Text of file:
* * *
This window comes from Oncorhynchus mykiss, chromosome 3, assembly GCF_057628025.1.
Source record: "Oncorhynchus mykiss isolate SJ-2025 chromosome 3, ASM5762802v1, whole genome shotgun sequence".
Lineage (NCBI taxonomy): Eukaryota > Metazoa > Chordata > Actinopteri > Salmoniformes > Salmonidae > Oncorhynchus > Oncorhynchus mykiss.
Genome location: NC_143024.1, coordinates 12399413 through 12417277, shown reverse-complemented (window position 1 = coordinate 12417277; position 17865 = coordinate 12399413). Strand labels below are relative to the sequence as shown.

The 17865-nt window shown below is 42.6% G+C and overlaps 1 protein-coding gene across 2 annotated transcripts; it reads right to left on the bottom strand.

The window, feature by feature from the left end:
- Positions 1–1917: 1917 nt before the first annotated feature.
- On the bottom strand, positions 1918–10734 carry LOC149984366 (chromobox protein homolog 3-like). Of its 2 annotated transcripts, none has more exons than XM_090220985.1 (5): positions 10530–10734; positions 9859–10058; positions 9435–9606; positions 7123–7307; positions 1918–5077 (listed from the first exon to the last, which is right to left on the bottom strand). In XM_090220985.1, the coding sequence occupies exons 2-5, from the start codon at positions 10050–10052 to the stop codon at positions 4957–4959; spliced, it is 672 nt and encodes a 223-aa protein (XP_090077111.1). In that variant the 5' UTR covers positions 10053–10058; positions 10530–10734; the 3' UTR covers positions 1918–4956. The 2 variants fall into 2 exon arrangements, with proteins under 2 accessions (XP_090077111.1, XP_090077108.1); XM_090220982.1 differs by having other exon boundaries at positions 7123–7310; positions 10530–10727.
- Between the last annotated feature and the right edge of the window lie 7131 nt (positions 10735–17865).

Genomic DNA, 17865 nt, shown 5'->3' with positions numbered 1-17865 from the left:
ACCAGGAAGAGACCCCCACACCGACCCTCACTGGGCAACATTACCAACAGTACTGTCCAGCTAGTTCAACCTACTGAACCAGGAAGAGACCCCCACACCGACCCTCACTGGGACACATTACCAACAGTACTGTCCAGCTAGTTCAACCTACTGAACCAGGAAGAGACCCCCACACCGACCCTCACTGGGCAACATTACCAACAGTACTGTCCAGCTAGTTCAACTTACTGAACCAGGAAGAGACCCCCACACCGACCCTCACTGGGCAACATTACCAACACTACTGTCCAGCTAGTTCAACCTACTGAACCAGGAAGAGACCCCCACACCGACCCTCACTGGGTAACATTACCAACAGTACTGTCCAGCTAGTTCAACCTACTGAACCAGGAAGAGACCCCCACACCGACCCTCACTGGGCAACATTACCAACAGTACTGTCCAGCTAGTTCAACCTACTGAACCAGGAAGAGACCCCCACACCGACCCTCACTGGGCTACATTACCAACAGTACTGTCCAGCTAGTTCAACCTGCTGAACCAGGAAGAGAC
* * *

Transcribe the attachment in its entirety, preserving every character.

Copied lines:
This window comes from Oncorhynchus mykiss, chromosome 3, assembly GCF_057628025.1.
Source record: "Oncorhynchus mykiss isolate SJ-2025 chromosome 3, ASM5762802v1, whole genome shotgun sequence".
Lineage (NCBI taxonomy): Eukaryota > Metazoa > Chordata > Actinopteri > Salmoniformes > Salmonidae > Oncorhynchus > Oncorhynchus mykiss.
Genome location: NC_143024.1, coordinates 12399413 through 12417277, shown reverse-complemented (window position 1 = coordinate 12417277; position 17865 = coordinate 12399413). Strand labels below are relative to the sequence as shown.

The 17865-nt window shown below is 42.6% G+C and overlaps 1 protein-coding gene across 2 annotated transcripts; it reads right to left on the bottom strand.

The window, feature by feature from the left end:
- Positions 1–1917: 1917 nt before the first annotated feature.
- On the bottom strand, positions 1918–10734 carry LOC149984366 (chromobox protein homolog 3-like). Of its 2 annotated transcripts, none has more exons than XM_090220985.1 (5): positions 10530–10734; positions 9859–10058; positions 9435–9606; positions 7123–7307; positions 1918–5077 (listed from the first exon to the last, which is right to left on the bottom strand). In XM_090220985.1, the coding sequence occupies exons 2-5, from the start codon at positions 10050–10052 to the stop codon at positions 4957–4959; spliced, it is 672 nt and encodes a 223-aa protein (XP_090077111.1). In that variant the 5' UTR covers positions 10053–10058; positions 10530–10734; the 3' UTR covers positions 1918–4956. The 2 variants fall into 2 exon arrangements, with proteins under 2 accessions (XP_090077111.1, XP_090077108.1); XM_090220982.1 differs by having other exon boundaries at positions 7123–7310; positions 10530–10727.
- Between the last annotated feature and the right edge of the window lie 7131 nt (positions 10735–17865).

Genomic DNA, 17865 nt, shown 5'->3' with positions numbered 1-17865 from the left:
ACCAGGAAGAGACCCCCACACCGACCCTCACTGGGCAACATTACCAACAGTACTGTCCAGCTAGTTCAACCTACTGAACCAGGAAGAGACCCCCACACCGACCCTCACTGGGACACATTACCAACAGTACTGTCCAGCTAGTTCAACCTACTGAACCAGGAAGAGACCCCCACACCGACCCTCACTGGGCAACATTACCAACAGTACTGTCCAGCTAGTTCAACTTACTGAACCAGGAAGAGACCCCCACACCGACCCTCACTGGGCAACATTACCAACACTACTGTCCAGCTAGTTCAACCTACTGAACCAGGAAGAGACCCCCACACCGACCCTCACTGGGTAACATTACCAACAGTACTGTCCAGCTAGTTCAACCTACTGAACCAGGAAGAGACCCCCACACCGACCCTCACTGGGCAACATTACCAACAGTACTGTCCAGCTAGTTCAACCTACTGAACCAGGAAGAGACCCCCACACCGACCCTCACTGGGCTACATTACCAACAGTACTGTCCAGCTAGTTCAACCTGCTGAACCAGGAAGAGAC